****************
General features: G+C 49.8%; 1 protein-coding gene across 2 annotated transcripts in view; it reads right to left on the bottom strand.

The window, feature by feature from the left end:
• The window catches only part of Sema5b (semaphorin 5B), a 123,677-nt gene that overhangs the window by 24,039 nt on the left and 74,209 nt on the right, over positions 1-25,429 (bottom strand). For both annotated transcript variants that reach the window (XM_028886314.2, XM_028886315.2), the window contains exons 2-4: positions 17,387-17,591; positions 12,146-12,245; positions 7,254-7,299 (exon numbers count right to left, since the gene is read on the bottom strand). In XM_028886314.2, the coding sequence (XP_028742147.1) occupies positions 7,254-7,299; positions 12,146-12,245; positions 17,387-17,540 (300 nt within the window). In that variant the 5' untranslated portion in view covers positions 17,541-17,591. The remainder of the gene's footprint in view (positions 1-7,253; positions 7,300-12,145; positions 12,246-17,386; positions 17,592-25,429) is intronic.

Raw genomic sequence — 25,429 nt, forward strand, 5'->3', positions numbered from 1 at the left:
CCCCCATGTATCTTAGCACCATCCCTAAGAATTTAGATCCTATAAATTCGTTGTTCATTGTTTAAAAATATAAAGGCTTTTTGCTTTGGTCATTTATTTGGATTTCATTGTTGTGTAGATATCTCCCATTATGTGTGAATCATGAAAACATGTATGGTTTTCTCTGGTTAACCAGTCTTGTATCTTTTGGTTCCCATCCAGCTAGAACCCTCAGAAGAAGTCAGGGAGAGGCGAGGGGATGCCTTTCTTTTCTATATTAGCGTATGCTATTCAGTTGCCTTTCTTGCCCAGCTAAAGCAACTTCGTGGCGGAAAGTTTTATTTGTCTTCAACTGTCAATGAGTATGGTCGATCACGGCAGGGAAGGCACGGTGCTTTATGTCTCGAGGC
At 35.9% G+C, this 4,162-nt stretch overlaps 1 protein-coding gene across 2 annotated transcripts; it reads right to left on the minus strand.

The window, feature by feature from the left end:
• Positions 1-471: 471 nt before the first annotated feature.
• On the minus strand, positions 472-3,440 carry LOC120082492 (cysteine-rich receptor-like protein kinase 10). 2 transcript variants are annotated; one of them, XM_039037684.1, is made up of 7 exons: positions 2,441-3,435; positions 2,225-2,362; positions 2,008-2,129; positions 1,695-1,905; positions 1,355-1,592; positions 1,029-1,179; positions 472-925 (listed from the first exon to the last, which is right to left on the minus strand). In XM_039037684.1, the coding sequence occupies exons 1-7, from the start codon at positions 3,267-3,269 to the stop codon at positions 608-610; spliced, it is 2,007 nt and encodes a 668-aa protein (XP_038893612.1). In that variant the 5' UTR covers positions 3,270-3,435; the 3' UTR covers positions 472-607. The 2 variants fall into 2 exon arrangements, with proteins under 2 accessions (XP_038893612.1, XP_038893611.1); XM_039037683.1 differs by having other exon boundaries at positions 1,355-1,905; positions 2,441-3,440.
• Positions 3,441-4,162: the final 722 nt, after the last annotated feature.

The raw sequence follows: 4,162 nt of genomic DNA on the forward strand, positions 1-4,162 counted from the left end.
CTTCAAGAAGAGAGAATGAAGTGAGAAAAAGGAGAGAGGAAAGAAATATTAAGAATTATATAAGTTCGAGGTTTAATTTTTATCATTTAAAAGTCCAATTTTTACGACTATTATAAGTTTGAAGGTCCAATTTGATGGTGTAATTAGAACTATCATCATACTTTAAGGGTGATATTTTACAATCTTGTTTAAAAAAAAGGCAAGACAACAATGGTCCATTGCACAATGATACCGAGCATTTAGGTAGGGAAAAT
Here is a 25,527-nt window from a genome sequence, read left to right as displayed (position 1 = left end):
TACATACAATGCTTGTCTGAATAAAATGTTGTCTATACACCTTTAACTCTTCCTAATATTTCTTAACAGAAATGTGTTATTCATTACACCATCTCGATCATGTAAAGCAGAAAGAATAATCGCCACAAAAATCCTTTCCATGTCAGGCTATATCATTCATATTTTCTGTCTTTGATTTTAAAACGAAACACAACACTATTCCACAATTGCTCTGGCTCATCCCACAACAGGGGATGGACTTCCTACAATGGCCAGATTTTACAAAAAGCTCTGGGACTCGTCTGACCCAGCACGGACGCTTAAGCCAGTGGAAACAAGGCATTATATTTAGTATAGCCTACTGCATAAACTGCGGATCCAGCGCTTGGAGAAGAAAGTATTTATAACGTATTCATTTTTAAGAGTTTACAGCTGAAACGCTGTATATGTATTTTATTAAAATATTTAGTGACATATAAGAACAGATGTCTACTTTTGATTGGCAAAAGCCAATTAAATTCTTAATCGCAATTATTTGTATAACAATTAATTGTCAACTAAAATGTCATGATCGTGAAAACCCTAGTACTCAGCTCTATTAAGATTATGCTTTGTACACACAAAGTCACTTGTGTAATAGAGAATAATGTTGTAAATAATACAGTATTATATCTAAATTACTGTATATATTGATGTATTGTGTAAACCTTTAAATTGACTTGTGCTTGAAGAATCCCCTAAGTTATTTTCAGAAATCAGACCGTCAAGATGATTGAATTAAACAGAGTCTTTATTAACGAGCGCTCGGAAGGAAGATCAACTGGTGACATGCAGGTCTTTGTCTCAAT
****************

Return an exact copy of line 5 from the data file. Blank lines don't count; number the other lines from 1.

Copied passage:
CCCCCATGTATCTTAGCACCATCCCTAAGAATTTAGATCCTATAAATTCGTTGTTCATTGTTTAAAAATATAAAGGCTTTTTGCTTTGGTCATTTATTTGGATTTCATTGTTGTGTAGATATCTCCCATTATGTGTGAATCATGAAAACATGTATGGTTTTCTCTGGTTAACCAGTCTTGTATCTTTTGGTTCCCATCCAGCTAGAACCCTCAGAAGAAGTCAGGGAGAGGCGAGGGGATGCCTTTCTTTTCTATATTAGCGTATGCTATTCAGTTGCCTTTCTTGCCCAGCTAAAGCAACTTCGTGGCGGAAAGTTTTATTTGTCTTCAACTGTCAATGAGTATGGTCGATCACGGCAGGGAAGGCACGGTGCTTTATGTCTCGAGGC